BRIDGE-ing a Gap Year and Boldly Facing Graduation

Macie Bridge ’21, is an English major and a double minor in religious studies and rhetoric, writing, and media arts. Macie has been a part of Chapel Council all four years and served as co-president her junior and senior years. She also co-leads the Spiritual & Religious Life Advocacy Team on campus alongside Diante’ Dancy ’21, and just won the, “Outstanding Advocate for Diversity, Equity & Inclusion,” award alongside Diante for their work. Macie is also a writing associate in the Writing Center in the Allan K. Smith Center for Writing and Rhetoric, and she is a part of the Student Advisory Board for the English department.

SoMA, and fellow senior, Kaylen Jackson ’21, recently spoke with Macie about her experience at Trin over the past four years:

Macie Bridge ’21

Why did you choose Trinity?
I remember being on Trinity’s campus and just feeling I could see myself here. I remember walking past the English building and through the Chapel and picturing them as places I could hang out. For me, it was just this sense of home.

How did you settle on your major and double minors?
Freshman year, I tried out a bunch of different classes in different departments, and that’s how I found religious studies. My first-year seminar advisor was Professor Irene Papoulis, who encouraged me to take ENG260 with Professor Christopher Hager—that class made me develop a passion for English.

What’s been your favorite class at Trinity?
RHET302 or, “Writing Theories and Practices,” —a class for students admitted into the writing associate program. I loved that class because everybody got to bond as a part of the Writing Center community. We learned how to think critically about the way we’re talking to others, and our tutoring process. Another class that I feel was a defining moment for me was Profess Hilary E. Wyss’s, “Literature of Native New England,” class. That class pushed my ideas of why I wanted to study literature and what literature is.

What’s your favorite part about being a writing associate?
I get a snapshot of so many different people’s classes. Every time I work with a new student, I always learn something new. I love getting to see what other people are working on and what they’re passionate about. It’s fun to encourage people to become better writers, too. I think a lot of people come in thinking that they’re not as good as they are, so it’s great to be in a position where I can encourage them.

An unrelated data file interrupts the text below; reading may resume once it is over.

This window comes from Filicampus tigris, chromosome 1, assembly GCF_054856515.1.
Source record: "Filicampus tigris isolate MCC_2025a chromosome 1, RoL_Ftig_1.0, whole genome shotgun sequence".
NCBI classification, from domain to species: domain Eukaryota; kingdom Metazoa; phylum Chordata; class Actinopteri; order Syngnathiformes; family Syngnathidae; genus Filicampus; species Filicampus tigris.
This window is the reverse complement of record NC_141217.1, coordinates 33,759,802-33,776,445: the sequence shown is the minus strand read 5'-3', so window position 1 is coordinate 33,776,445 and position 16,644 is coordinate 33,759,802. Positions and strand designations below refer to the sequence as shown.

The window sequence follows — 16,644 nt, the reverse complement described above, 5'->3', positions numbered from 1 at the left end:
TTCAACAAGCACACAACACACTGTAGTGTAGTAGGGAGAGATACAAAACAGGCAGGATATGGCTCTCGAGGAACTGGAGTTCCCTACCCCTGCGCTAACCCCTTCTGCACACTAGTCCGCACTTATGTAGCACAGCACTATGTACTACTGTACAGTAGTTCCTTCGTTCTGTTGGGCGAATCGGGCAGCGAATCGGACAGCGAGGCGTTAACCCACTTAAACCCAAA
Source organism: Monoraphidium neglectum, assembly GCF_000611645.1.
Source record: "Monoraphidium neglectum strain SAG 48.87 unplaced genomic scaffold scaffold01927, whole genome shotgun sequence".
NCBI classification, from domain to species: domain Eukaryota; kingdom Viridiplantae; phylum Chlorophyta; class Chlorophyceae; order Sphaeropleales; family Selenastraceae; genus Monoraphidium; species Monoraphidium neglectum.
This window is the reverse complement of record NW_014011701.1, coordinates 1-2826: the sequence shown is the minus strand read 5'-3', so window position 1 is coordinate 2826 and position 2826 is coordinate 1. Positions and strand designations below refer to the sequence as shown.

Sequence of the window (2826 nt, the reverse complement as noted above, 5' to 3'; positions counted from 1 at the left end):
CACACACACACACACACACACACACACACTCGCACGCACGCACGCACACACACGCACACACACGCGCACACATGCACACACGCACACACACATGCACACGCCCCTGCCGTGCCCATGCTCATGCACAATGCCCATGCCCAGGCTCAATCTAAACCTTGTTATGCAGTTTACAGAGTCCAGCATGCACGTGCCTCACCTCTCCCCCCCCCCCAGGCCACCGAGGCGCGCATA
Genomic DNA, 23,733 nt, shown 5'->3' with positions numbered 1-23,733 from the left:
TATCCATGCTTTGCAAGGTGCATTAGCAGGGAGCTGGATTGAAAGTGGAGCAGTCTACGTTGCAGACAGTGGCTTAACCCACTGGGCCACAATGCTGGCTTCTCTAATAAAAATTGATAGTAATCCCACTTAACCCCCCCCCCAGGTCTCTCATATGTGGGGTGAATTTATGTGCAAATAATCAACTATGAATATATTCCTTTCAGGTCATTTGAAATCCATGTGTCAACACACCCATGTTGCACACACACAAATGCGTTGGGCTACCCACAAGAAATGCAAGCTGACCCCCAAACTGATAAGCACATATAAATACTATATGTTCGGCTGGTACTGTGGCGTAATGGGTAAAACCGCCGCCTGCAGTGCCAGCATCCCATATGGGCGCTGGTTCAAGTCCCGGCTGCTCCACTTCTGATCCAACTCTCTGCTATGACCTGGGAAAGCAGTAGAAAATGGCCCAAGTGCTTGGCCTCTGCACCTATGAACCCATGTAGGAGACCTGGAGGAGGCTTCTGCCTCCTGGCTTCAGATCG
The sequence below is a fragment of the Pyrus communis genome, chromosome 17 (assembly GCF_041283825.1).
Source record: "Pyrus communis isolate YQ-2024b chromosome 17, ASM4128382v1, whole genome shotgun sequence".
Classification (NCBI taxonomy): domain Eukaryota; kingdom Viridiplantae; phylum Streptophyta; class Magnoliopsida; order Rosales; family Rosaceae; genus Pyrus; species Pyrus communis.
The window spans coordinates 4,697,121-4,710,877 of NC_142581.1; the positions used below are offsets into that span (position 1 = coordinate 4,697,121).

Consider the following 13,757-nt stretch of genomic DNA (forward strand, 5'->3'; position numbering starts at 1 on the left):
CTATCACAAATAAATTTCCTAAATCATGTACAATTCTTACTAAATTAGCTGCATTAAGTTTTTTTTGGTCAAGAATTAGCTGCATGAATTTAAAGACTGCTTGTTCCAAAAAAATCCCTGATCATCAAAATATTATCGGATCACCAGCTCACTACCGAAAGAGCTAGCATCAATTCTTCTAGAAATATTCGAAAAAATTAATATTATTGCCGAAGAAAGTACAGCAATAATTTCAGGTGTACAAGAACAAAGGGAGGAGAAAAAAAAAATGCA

What space will you miss the most on campus?
I’m going to miss the Chapel most when I leave Trin. I spent so much time there doing so many different events every week. I love Chapel Council because everybody comes together to think so deeply about their faith. I’m going to definitely miss that community and that space.

A statement shared by Macie in a recent @trinsrl Instagram post announcing the SRL advocacy team’s new #WhereverIGo campaign.

What’s your plan post-Commencement?
After Trinity, I’ll be doing a service year with the Episcopal Young Adult Service Corps. For the program, I’m going to be in Chapel Hill, NC working at a local non-profit and doing spiritual formation with other core members. For me, this program is the perfect gap year before I get my master’s degree in religious studies. I’m excited to pursue my Master’s and study New Testament, Early Christian history, and women and gender.

During my gap year, I also plan to continue working on my novel that I’ve been working on for a year now! I just finished the first five chapters of it for my creative writing thesis. It is about Julia Ward Howe, who is my great-great-great-great grandma. She was an abolitionist, suffragist, and poet. She’s most remembered for writing, “The Battle Hymn of the Republic,” which became the anthem of the Union.

What is the most important thing you’ve gained during your time at Trin?
I believe the most important thing I’ve gained is confidence in myself and my values. I’m more confident in who I am and living authentically in myself, and Trinity helped me find that. Also, amazing friendships and mentorship.

Describe a meaningful experience you have had at Trin?
I believe it was “Lessons and Carols” my sophomore year—the Christmas service in the Episcopal tradition held at Trinity in the Chapel. I was so overwhelmed and overjoyed with so many people filling the space I love so much. Everybody sang hymns together and it was so great to be a part of it.

Do you have any advice for the incoming class?
Stick to your gut of who you are and what you want to be doing on campus because there are so many things you can pursue. Boldly throw yourself into what you want to do, and know there are people here who want to support and encourage right alongside you.

LET’S BE SOCIAL: @macie_elizabeth54

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